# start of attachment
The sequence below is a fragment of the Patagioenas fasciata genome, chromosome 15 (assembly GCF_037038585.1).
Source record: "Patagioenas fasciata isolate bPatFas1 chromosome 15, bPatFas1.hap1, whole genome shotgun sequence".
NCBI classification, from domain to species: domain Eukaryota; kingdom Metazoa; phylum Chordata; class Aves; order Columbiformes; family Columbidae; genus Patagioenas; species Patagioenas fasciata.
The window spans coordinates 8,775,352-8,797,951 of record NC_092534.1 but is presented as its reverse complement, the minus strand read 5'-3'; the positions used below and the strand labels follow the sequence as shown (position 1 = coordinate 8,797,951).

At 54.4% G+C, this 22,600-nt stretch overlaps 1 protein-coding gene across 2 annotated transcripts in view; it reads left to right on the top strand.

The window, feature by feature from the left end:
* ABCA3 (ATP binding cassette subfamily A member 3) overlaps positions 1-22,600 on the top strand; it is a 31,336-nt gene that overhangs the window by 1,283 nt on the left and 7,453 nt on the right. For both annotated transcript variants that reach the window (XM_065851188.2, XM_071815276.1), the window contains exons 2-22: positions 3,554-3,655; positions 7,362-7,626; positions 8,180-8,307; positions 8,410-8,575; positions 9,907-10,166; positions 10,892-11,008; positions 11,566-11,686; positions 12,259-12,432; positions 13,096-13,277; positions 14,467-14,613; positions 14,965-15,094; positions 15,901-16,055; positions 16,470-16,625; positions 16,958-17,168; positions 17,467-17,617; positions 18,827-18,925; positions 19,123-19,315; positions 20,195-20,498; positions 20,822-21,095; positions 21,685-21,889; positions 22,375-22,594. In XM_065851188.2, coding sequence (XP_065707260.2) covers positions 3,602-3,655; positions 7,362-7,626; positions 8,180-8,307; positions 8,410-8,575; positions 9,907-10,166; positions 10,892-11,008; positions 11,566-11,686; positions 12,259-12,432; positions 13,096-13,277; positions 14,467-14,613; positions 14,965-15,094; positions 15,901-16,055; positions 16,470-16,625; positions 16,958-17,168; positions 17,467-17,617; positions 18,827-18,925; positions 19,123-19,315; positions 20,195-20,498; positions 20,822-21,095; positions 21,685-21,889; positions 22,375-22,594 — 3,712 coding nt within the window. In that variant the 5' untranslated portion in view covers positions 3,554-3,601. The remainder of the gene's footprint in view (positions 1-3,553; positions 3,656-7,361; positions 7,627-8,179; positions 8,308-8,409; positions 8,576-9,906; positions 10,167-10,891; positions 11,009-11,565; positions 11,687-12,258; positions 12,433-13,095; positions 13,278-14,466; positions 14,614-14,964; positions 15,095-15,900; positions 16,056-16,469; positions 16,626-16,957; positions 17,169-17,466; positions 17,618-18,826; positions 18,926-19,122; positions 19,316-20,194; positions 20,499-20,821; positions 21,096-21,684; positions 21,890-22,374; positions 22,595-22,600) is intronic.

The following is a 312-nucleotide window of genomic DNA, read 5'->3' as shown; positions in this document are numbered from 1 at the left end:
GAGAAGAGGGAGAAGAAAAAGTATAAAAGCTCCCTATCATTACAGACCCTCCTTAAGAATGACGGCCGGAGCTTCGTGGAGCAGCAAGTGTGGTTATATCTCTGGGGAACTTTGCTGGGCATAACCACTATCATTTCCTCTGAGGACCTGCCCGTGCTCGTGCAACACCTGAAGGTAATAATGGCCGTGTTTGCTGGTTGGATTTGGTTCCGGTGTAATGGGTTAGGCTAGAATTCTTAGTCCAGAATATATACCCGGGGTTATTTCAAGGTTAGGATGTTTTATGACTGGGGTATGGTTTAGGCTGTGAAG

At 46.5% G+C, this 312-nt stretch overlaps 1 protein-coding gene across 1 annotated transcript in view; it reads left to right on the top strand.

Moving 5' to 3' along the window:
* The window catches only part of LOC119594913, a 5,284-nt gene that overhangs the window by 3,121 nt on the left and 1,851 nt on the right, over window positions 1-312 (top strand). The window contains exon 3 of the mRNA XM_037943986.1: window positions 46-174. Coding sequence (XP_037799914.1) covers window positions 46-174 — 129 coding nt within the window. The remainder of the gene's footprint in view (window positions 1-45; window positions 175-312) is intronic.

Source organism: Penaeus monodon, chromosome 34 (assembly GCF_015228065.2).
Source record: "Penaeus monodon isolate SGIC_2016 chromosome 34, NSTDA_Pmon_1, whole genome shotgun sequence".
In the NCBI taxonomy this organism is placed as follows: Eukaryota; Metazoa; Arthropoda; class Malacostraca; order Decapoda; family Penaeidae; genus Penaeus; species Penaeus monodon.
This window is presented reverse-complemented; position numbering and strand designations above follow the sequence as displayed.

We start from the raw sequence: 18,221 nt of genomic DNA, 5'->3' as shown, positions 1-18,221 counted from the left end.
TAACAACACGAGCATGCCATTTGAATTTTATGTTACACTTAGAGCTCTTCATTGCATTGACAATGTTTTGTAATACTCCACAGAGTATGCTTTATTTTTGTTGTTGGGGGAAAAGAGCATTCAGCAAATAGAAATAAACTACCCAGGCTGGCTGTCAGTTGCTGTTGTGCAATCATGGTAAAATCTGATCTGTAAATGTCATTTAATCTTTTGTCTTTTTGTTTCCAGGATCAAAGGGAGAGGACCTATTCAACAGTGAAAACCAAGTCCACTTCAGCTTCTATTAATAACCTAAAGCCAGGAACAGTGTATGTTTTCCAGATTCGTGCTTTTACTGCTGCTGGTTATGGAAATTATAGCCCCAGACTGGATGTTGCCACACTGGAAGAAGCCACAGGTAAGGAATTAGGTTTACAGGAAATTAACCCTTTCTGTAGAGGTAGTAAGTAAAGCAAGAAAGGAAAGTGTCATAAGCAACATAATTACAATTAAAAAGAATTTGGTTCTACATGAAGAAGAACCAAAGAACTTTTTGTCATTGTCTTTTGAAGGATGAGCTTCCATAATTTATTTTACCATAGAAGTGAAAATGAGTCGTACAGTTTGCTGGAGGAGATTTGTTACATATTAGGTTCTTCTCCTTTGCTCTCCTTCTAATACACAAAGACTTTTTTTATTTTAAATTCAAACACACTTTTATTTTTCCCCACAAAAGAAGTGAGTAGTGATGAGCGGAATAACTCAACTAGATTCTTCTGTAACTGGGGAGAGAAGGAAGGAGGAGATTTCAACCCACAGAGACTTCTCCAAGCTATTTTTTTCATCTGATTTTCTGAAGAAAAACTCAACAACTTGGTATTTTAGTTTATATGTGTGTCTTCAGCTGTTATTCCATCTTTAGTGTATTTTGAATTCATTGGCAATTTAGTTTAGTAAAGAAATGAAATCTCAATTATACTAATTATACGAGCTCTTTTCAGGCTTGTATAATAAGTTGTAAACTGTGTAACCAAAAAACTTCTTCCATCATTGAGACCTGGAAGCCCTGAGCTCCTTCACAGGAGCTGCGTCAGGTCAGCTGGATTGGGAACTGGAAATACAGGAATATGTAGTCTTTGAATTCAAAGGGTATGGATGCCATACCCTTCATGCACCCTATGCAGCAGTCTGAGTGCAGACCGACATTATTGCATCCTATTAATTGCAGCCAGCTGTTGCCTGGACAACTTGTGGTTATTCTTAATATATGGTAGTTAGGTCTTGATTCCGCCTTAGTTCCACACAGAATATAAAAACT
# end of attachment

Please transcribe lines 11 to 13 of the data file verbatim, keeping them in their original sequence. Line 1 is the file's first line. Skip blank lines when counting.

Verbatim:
Moving 5' to 3' along the window:
* The window catches only part of LOC119594913, a 5,284-nt gene that overhangs the window by 3,121 nt on the left and 1,851 nt on the right, over window positions 1-312 (top strand). The window contains exon 3 of the mRNA XM_037943986.1: window positions 46-174. Coding sequence (XP_037799914.1) covers window positions 46-174 — 129 coding nt within the window. The remainder of the gene's footprint in view (window positions 1-45; window positions 175-312) is intronic.

Source organism: Penaeus monodon, chromosome 34 (assembly GCF_015228065.2).